Eating out vegan is hit or miss


Kala Youngblood

Sweet Treats offers a tasty sandwich perfect for those who are vegan or vegetarian.

Kala Youngblood, Broadcast Editor and Events Coordinator

Going out to eat can be a fun and an enjoyable social experience, but when you live with dietary restrictions, eating out can be quite stressful. I am vegan meaning I only eat plant-based foods. I have a dairy sensitivity that made me have to cut out dairy and I eventually switched to a vegan diet for ethical reasons.  Unfortunately for me, America seems to be meat and dairy obsessed.

Lexington can be a lonely place for a vegan, but in recent years, vegan options have been increasing at local restaurants. Yet sometimes I still get stuck with salad or french fries. I love salad, but lettuce loses its appeal when you eat it every time you go out. Do not get me wrong; I am not going into  known burger restaurants and expecting them to have elaborate vegan meals. Going into any fast food restaurant, I know that, most likely, I am going to be eating a salad or french fries.

Don Tequila is a Lexington staple to many, including me. It is beautiful to open a menu and see a vegetarian section because I can often request the meal without dairy.

The veggie fajitas are served on a sizzling hot plate, popping like Rice Krispies. In a less dramatic entrance comes the plate of beans, guacamole, lettuce and tomato. In a small bundle wrapped in foil are tortillas, warm and soft.

The fajitas are a mix of peppers, onions, tomatoes, potatoes and mushrooms. Though soaked in grease, the vegetables are tender and delectable. If I had to choose what my last meal would be, these fajitas would most definitely be on my list of options. These amazing fajitas are my favorite vegan option on the menu. The bean burrito, bean chalupa, bean tacos or taco salad with beans instead of beef and no dairy are delectable as well. Don Tequila wins at offering a variety of tasty foods for people of vegetarian and vegan diets.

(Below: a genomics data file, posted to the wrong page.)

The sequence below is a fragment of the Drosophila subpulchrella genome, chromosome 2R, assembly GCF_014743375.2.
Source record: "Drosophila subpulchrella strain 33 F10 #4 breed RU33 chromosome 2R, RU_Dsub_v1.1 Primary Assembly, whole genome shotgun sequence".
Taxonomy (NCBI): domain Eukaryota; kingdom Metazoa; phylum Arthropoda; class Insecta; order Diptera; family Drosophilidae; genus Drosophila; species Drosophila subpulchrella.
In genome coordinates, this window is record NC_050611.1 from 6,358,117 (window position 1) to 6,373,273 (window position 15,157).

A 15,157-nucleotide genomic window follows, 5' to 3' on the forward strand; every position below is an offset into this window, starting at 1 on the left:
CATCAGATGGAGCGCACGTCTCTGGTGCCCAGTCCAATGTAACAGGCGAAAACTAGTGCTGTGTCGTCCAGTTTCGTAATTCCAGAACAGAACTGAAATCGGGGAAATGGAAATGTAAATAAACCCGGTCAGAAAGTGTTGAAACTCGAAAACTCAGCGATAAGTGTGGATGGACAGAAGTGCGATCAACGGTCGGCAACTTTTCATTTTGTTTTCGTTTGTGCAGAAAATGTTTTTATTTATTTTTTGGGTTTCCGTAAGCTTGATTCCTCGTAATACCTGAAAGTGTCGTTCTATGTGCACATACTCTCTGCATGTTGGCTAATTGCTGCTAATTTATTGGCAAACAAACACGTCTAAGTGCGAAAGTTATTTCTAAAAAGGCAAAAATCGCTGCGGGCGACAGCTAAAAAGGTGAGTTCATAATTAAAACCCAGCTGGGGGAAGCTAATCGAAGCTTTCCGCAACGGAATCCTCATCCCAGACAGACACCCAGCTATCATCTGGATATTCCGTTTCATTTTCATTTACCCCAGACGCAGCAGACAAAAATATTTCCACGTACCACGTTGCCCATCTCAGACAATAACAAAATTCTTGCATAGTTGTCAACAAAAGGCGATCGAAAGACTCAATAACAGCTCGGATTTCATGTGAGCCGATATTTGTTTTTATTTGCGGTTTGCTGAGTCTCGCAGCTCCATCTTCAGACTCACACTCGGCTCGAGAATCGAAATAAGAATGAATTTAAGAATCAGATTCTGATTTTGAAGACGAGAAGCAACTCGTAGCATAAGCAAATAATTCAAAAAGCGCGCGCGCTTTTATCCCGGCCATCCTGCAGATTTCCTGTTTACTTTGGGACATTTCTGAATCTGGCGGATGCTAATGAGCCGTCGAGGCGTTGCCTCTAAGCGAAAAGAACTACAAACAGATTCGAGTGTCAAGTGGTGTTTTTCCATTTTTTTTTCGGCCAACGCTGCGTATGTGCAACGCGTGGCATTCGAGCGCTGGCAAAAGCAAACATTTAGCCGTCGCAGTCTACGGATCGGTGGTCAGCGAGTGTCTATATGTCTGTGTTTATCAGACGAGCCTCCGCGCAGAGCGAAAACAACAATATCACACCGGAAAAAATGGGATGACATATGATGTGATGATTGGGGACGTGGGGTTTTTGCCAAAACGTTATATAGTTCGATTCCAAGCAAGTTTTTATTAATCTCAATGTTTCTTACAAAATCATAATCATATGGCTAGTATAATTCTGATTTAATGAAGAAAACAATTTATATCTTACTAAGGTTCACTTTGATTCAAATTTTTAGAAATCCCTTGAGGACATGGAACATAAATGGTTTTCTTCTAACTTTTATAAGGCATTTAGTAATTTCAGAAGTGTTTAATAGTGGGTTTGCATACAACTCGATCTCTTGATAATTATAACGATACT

Sweet Treats Bakery, a quaint family restaurant, also happens to be vegan friendly. The owners are understanding and have no qualms making an alteration to a meal. While the black bean veggie burger is rather bland, the veggie panini without cheese is magical. A toasted sub roll loaded with cooked squash, zucchini, mushroom and other delectable veggies is a pleasure to eat. Unfortunately, the variety of cute desserts are full of eggs, butter and milk. But I understand how difficult vegan baking is. They do have gluten-free desserts for those with gluten free diets. These local restaurants are often the best places to eat at if you have a dietary restriction.

Cookout, known for charbroiled burgers and creamy milkshakes, sounds like a paradise to most teens. While there are a few vegetarian options, such as the cheese quesadilla, as I am vegan I am unfortunately limited to the french fries. Coming in a small grease soaked paper bag, the limp potato strands are not the most appealing sight. Although the cajun seasoning and a few vegan dipping sauces are a nice way to spice up this option, it is still just a snack.

I am lucky that the fries at Cookout are vegan, unlike McDonald’s, which are cooked in beef flavoring so they are not even vegetarian. My options at McDonald’s are limited to a side salad of old lettuce and one cherry tomato, “fresh” apple slices served in a plastic bag, or lumpy oatmeal made without milk. Considering Burger King has begun to offer a vegetarian veggie burger, though not vegan, McDonalds vegetarian and vegan food falls flat.

According to, “3.2 percent of U.S. adults, or 7.3 million people, follow a vegetarian-based diet. Approximately 0.5 percent, or 1 million, of those are vegans.” While it is not a huge percent of the population, vegetarians and vegans are significant, and businesses need to become more aware of their customers with dietary restrictions. There should be more options for non-meat eaters that are not centered around cheese. Local restaurants are slowly becoming more aware of people’s dietary needs and offering more options.

I also understand that it is easier for locally owned businesses to alter their menu than  national corporations. I am not angry, I am not going to stand outside Mcdonalds with a picket sign, I am just hungry.